# Given 2 unknown qubits, which series of gates can put them in an equal superposition of $\vert 00 \rangle$ and $\vert 11 \rangle$?

You have 2 qubits, the states of which are unknown to you. They are either in the state $$\vert 0 \rangle$$ or $$\vert 1\rangle$$. Which sequences of gates can be applied so as to put the system in the state $$\frac{1}{\sqrt{2}}$$($$\vert 00 \rangle$$ + $$\vert 11\rangle$$)?

• I think more information is required, e.g. do you have some black-box procedure allowing you to prepare this unknown state as many times as you would like? If so, some variational minimization of some parameterized quantum circuit over a Hamiltonian whose ground state is the bell state would work. – Arthur-1 Apr 23 at 19:37

• If not, and you're only allowed to use unitary gates, it's impossible. Unitary gates are reversible, so you cannot map several different states to the same $$\frac{1}{\sqrt{2}}(|00 \rangle + |11\rangle)$$ state. If there was such a transformation, applying its adjoint to the $$\frac{1}{\sqrt{2}}(|00 \rangle + |11\rangle)$$ state would lead to only one state, not both of your states.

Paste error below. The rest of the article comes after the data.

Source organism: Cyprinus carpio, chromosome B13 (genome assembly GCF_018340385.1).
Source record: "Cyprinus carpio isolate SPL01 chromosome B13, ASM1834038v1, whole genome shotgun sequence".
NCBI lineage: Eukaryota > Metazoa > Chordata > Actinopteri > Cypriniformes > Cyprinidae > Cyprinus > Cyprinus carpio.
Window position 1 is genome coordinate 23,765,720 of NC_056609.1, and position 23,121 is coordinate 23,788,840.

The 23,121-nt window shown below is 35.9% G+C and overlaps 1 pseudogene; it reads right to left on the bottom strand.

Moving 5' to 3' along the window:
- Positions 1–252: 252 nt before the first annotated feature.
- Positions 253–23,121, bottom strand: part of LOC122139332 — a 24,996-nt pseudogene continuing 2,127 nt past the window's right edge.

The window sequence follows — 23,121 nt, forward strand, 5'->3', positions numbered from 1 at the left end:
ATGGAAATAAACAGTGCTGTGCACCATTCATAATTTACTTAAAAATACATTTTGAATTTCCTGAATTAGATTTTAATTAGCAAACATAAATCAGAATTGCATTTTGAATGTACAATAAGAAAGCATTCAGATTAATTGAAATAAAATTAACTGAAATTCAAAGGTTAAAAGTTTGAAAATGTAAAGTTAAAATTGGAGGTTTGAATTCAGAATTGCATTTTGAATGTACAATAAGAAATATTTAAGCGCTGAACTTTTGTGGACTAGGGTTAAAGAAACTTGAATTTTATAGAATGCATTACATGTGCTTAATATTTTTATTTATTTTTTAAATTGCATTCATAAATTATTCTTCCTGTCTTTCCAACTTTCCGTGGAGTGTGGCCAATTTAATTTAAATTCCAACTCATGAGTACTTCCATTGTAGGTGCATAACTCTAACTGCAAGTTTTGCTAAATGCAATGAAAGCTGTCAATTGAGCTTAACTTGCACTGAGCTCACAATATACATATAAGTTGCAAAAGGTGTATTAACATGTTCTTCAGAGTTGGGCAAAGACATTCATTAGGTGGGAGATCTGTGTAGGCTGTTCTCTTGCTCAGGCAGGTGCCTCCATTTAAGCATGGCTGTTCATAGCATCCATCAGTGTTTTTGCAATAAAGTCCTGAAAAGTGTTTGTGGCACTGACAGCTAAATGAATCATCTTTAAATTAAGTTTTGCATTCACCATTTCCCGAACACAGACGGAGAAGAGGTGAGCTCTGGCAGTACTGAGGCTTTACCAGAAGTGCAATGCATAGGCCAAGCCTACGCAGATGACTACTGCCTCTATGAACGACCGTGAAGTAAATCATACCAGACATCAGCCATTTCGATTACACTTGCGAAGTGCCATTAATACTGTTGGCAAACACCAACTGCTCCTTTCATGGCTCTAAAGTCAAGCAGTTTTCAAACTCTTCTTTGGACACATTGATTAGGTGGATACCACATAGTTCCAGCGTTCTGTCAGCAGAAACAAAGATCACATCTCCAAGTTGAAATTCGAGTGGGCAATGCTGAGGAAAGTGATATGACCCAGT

• Yes, that would work: set two auxiliary qubits to $(|00\rangle + |11\rangle)/\sqrt{2}$, then SWAP the auxiliary qubits with the input qubits. You are also correct that uncomputation is impossible without the knowledge of the input state (which reflects what Mariia said about reversibility of unitaries). – Adam Zalcman Apr 24 at 6:12
If you can use a reset, then applying this operation sets both qubits to $$|0\rangle$$. Then apply Hadamard gate on the first qubit and CNOT gate on both qubits. In the end you have your desired Bell state.